BUFFALO, NEW YORK – Christine Ambrosone, PhD, cancer researcher and Chair of the Department of Cancer Prevention and Control at Roswell Park Cancer Institute (RPCI), will present a “Meet-the-Expert” session at the American Association for Cancer Research 101st annual meeting in Washington, D.C., April 17-21. Her session, Pharmacogenetic and Epidemiological Studies in Cooperative Group Trials, will be held Saturday, April 17, 3:15 pm, in Room 103 of the Walter E. Washington Convention Center.
Earlier detection and improved treatments are increasing the number of cancer survivors, so there is greater interest in understanding why some patients respond better than others when receiving similar treatment for similar cancer types. Researchers want to study whether there are genetic and non-genetic factors that may lower the risk of cancer recurrence and death, as well as improve patient well-being during cancer treatment. However, one difficulty in studying cancer survivorship is the potential effect(s) that cancer treatments and diverse patient characteristics may have on study results.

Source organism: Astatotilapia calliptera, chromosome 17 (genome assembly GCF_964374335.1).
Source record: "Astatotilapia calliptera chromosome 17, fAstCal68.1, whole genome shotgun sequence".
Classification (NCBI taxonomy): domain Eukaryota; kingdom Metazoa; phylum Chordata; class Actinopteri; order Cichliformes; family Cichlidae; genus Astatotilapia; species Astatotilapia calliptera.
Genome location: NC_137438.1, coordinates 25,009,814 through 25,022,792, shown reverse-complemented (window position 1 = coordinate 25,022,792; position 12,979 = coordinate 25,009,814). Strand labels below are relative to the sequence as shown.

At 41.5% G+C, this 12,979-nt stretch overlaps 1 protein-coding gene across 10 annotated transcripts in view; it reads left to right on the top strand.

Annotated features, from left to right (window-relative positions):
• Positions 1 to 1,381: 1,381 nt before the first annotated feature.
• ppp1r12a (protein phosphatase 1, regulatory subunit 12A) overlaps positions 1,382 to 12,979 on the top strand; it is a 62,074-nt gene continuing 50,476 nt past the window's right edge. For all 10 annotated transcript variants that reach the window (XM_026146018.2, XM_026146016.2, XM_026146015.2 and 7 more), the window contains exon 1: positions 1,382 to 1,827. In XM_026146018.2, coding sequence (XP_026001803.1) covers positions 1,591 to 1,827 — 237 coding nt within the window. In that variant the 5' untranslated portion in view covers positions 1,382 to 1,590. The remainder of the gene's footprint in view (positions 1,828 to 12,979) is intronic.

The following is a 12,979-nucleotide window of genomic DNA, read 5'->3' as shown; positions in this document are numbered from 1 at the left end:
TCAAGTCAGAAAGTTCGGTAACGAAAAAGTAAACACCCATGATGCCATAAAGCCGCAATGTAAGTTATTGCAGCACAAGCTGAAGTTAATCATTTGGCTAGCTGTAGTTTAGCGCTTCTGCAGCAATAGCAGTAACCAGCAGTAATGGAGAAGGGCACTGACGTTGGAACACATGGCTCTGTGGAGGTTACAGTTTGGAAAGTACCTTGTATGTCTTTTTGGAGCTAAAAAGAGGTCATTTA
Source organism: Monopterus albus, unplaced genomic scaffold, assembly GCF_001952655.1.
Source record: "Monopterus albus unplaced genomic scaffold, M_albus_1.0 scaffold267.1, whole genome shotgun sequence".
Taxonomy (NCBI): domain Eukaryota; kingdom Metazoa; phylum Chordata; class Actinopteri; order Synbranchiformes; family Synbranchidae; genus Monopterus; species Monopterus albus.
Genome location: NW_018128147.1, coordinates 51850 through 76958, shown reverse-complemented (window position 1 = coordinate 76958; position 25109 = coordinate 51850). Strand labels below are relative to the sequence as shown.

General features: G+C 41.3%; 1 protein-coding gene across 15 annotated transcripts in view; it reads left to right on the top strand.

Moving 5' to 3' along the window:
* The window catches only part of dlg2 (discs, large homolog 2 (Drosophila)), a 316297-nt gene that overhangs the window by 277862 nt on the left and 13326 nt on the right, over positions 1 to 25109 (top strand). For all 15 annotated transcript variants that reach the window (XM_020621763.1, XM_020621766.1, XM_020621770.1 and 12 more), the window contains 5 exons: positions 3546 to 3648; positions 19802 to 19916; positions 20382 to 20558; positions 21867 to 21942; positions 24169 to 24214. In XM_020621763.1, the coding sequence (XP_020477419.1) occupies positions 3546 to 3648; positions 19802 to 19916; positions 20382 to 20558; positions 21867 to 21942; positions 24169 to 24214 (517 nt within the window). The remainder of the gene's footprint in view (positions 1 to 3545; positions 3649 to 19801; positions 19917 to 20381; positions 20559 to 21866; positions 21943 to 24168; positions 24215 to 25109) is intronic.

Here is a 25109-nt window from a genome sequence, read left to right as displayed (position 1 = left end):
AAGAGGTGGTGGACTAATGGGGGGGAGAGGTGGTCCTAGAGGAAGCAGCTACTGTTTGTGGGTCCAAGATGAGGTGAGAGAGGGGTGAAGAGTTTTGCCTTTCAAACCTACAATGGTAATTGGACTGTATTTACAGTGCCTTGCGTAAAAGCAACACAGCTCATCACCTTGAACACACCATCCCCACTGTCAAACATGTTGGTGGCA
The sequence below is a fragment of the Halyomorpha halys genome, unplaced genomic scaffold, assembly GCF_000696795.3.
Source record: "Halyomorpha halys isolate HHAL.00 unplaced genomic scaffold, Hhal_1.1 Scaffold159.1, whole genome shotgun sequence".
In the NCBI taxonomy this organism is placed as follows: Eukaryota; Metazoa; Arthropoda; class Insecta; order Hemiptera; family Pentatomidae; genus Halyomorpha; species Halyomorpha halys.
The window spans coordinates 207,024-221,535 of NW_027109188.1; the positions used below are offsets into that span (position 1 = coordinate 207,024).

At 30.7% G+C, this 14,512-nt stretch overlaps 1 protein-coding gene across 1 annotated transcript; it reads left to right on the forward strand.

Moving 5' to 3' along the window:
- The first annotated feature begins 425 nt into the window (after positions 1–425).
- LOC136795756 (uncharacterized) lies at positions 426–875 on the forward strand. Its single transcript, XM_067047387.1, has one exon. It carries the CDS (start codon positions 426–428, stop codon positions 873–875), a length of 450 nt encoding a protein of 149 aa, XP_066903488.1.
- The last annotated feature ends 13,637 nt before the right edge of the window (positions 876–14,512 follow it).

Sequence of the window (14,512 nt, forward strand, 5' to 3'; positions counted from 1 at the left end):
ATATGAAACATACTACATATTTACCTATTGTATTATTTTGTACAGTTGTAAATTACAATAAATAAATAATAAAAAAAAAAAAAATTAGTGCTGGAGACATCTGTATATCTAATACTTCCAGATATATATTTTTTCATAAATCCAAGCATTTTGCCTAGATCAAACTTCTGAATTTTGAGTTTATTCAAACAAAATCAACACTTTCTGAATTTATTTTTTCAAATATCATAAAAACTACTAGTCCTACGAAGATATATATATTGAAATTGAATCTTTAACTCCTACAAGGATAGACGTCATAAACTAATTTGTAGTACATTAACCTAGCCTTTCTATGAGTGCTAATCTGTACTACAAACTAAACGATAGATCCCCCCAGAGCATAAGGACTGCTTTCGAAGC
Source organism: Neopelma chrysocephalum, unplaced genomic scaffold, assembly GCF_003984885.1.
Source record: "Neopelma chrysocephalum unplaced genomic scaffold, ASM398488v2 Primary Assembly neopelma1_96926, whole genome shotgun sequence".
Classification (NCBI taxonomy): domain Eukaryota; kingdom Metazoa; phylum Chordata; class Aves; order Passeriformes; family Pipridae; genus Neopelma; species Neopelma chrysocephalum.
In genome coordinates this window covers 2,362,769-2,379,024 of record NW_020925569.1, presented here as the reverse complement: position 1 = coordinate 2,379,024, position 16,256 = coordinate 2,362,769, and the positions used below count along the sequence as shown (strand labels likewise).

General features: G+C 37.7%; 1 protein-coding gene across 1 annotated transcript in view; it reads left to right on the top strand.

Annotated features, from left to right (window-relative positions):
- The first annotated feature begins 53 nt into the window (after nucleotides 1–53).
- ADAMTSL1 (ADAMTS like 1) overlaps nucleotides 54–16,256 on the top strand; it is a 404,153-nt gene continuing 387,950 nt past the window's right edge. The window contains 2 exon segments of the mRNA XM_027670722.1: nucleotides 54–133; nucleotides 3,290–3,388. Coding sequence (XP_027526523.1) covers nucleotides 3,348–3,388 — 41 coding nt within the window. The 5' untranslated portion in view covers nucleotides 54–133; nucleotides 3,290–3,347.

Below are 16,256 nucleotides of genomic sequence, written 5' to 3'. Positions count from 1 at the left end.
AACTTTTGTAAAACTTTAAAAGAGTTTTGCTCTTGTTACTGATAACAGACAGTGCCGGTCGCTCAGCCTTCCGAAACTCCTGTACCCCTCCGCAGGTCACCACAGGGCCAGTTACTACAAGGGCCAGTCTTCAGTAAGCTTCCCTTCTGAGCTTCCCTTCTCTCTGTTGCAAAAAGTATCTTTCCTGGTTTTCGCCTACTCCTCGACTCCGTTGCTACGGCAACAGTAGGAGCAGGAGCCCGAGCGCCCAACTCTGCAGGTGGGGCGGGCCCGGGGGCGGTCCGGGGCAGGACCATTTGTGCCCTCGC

Dr. Ambrosone will discuss results from pharmacogenetic and epidemiological studies that her team conducted in one cooperative oncology group’s clinical trials. In this group, the effects of genetic variability on treatment outcomes could be studied in a fairly homogeneous population of patients who were receiving the same cancer treatments. These patients also provided an opportunity to study the effects of non-genetic factors, such as lifestyle habits, on treatment side effects and survival.
“Findings from these studies will provide us guidelines for patients during chemotherapy. The pharmacogenetic findings may lead to dosing depending upon genotypes, as well as new targeted therapies based upon findings of gene pathways that affect treatment outcomes,” says Ambrosone.
The AACR 101st Annual Meeting 2010 brings together more than 17,000 participants to share the latest discoveries and developments in cancer research.
Roswell Park Cancer Institute, founded in 1898, is the nation’s first cancer research, treatment and education center, and currently serves patients from across America and the world. The Institute was one of the first cancer centers in the country to be named a National Cancer Institute-designated comprehensive cancer center and remains the only facility with this designation in Upstate New York.
FOR IMMEDIATE RELEASE
Colleen M. Karuza